The PUC contends that the MVIP is within PPL's certificated area and that the Borough's reliance on Section 2805(b) is misplaced.   Instead, it relies on Section 1102(a)(2) and the Court's ruling in Grove City to conclude that the PUC alone, not the Borough unilaterally, can authorize an abandonment of service.  Section 1102 provides that a certificated utility may only abandon service to a customer if approved by the PUC, unless the abandonment relates to nonpayment of a bill or customer request.  66 Pa.C.S. § 1102.   In Grove City, the Court stated that, “[t]he extent of a utility's service territory may be altered only by order of the PUC.” Grove City, 505 A.2d at 354.   Finally, the PUC notes that PPL is providing service within Borough limits as an EDC.

We hold that the PUC's conclusion that the MVIP is located within PPL's certificated area is the correct interpretation of PPL's Certificate.   The Certificate authorizes PPL to provide electricity service within the Borough to consumers “whose load requirements exceed 100 [horsepower],” and with the consent of the said borough, to consumers “whose load requirements are less than 100 [horsepower].”  (Certificate of Public Convenience, Scranton, June 28, 1948, at R.R. 37.)   The industrial park is located within the Borough;  therefore, the MVIP is located within PPL's certificated area.   Based upon these undisputed facts, the PUC correctly interpreted PPL's Certificate of Public Convenience.18

Furthermore, the Borough's assertion that it can unilaterally force PPL to abandon its certificated territory is incorrect under the law.  Section 2805(b) explicitly refers to a borough's ability to prohibit an EGS from serving customers within its borough limits, but does not indicate a similar ability with respect to an EDC. Thus, the Borough's reliance on Section 2805 is inappropriate here and, accordingly, the PUC is correct in this regard.

b. Interpretation of the Competition Act

 Second, the Borough argues that the Competition Act does not require PPL retail customers who switch to the Borough's service to continue to pay transition charges.   As support, the Borough offers the statutory definition of a CTC (competitive transition charge).   In particular, the Borough notes that CTCs apply to “every customer accessing the transmission or distribution network.”  66 Pa.C.S. § 2803.   The Borough argues that, because customers who switch to it for electricity services will connect to the Borough's own distribution system and rely on the PJM transmission service, these customers do not satisfy the statutory definition.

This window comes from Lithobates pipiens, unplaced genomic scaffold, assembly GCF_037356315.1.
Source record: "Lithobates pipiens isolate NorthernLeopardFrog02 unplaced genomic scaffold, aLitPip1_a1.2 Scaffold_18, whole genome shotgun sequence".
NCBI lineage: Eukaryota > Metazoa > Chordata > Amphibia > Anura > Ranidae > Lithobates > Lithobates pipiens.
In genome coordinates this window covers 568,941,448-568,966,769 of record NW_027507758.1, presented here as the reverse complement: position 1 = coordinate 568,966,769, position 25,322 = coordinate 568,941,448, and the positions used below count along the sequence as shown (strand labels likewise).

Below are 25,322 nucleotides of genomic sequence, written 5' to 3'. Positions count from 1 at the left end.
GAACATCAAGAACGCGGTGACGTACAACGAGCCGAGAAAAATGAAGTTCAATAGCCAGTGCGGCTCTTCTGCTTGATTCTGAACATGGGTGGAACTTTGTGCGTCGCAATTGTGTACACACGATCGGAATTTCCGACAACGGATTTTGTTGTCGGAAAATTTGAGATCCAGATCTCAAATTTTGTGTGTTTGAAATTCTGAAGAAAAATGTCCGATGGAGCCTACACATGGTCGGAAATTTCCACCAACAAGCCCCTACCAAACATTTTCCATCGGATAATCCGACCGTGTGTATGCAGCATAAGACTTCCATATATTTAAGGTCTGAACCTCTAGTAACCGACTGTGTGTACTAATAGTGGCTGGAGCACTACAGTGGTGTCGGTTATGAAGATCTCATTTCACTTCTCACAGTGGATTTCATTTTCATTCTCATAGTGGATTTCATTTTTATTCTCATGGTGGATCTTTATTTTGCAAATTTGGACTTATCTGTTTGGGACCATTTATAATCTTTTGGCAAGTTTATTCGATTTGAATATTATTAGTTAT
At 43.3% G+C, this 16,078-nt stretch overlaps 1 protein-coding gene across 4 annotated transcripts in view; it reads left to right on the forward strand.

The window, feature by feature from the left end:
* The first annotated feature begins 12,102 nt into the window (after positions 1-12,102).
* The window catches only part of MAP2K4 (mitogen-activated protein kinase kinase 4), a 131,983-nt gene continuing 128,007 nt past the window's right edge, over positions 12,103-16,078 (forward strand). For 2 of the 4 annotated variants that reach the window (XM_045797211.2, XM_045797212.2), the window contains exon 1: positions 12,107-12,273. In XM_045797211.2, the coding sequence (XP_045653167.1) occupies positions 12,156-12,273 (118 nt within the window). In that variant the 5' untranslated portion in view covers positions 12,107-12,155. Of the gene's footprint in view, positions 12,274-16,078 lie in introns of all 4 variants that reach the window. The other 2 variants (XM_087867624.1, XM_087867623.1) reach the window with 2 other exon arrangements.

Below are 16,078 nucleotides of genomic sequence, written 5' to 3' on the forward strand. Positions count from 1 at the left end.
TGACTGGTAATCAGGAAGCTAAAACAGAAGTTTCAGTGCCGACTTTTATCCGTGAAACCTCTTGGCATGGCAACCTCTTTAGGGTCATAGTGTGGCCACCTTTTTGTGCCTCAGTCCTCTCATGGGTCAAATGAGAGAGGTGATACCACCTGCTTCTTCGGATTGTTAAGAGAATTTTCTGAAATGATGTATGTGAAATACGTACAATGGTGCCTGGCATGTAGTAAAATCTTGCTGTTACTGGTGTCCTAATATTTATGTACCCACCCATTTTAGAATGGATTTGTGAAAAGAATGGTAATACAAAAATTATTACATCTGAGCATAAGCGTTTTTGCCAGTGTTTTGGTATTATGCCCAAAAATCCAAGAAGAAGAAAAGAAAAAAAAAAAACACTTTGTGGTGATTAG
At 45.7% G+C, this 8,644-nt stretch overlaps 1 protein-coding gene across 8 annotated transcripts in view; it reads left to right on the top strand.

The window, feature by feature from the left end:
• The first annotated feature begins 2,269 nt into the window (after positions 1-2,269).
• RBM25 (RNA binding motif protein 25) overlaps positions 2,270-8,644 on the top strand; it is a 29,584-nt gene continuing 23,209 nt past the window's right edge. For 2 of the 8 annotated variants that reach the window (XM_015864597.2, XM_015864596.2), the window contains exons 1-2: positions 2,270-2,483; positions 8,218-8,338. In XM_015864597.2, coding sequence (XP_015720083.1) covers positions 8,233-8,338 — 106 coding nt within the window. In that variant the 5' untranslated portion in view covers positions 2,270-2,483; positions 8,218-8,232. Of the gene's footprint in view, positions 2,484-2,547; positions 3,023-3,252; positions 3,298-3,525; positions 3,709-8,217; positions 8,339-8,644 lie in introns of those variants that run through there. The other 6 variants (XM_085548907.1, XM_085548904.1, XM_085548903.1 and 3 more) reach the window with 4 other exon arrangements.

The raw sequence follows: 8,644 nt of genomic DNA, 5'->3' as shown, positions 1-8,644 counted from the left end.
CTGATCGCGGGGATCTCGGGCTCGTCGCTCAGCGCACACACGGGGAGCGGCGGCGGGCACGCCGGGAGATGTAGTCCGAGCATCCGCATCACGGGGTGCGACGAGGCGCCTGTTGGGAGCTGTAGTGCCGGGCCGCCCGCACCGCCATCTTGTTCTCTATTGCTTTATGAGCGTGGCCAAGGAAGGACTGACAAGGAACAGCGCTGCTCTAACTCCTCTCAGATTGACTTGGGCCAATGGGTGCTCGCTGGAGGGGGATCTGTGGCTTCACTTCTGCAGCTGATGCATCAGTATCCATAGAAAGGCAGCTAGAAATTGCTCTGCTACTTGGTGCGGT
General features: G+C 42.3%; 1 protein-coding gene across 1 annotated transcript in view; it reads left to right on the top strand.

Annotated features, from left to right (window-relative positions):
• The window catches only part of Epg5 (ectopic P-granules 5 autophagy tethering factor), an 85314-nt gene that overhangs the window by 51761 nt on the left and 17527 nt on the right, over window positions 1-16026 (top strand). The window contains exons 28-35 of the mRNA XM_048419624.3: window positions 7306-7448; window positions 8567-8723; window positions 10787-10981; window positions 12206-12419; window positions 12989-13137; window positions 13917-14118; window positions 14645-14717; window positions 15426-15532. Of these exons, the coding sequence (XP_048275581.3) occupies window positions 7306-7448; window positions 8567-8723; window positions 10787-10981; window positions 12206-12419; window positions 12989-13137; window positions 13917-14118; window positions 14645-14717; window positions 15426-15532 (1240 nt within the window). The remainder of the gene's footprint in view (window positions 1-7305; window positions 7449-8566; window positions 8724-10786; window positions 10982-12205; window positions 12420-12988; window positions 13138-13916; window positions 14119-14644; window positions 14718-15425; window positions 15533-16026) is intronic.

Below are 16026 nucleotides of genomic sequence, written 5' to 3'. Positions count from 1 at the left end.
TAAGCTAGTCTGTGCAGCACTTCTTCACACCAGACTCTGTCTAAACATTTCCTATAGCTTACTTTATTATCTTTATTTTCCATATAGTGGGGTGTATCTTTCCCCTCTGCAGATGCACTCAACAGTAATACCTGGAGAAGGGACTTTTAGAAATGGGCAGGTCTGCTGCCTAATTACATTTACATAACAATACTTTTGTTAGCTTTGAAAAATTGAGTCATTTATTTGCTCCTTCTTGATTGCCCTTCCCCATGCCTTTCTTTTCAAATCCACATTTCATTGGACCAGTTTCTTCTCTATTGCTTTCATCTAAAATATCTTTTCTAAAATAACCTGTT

The PUC counters that PPL is authorized to collect non-bypassable CTCs and ITCs (intangible transition charges) from every PPL retail customer located within its certificated territory, pursuant to 66 Pa.C.S. § 2808 (relating to the imposition of CTCs), § 2812 (relating to the imposition of ITCs), Commission Final Order of August 27, 1998 at Docket No. R-00973954 (approving the settlement of PPL's restructuring plan) and the May 21, 1999 Supplemental Order to the Final Order (addressing the collection of ITCs).   This authority clearly applies to all PPL retail customers located within the industrial park.

The Borough correctly notes that CTCs apply to “every customer accessing the transmission or distribution network.”  66 Pa.C.S. § 2803.   However, it must also consider the statutory definition of “transition or stranded costs.”   These costs are “[a]n electric utility's known and measurable net electric generation-related costs.”  66 Pa.C.S. § 2803 (emphasis added).   The transmission or distribution system that a customer relies upon is irrelevant.19  This applies to both CTCs and ITCs. The PUC correctly interprets the Competition Act to require every retail customer of PPL, located within the Borough, to pay transition charges to PPL throughout the transition period, as long as that customer remains within this certificated territory.   This includes those retail customers of PPL who may switch to the Borough for their electricity service.   Thus, the Borough cannot prevail on this issue either.

Because we conclude that the PUC did not act beyond its jurisdictional power, appropriately entered a declaratory judgment and committed no errors of law, we affirm its order.

ORDER

NOW, July 28, 2004, the order of the Pennsylvania Public Utility Commission in the above-captioned matter is hereby affirmed.

FOOTNOTES

1.   CTCs are “nonbypassable charge[s] applied to the bill of every customer accessing the transmission or distribution network [and] which [are] designed to recover an electric utility's transition or stranded costs as determined by the commission.”  66 Pa.C.S. § 2803 (emphasis added).   Principles and guidelines by which the PUC shall approve these charges are found in Section 2808.   See 66 Pa.C.S. § 2808.In slight contrast, ITCs are those amounts approved pursuant to a qualified rate order of the PUC and “imposed on all customer bills and collected, through a nonbypassable mechanism, by the electric utility.”  66 Pa.C.S. § 2812 (emphasis added).   These ITC charges offset the CTCs approved by the PUC. 66 Pa.C.S. § 2808.

2.   An EDC is “[t]he public utility providing facilities for the jurisdictional transmission and distribution of electricity to retail customers.”  66 Pa.C.S. § 2803.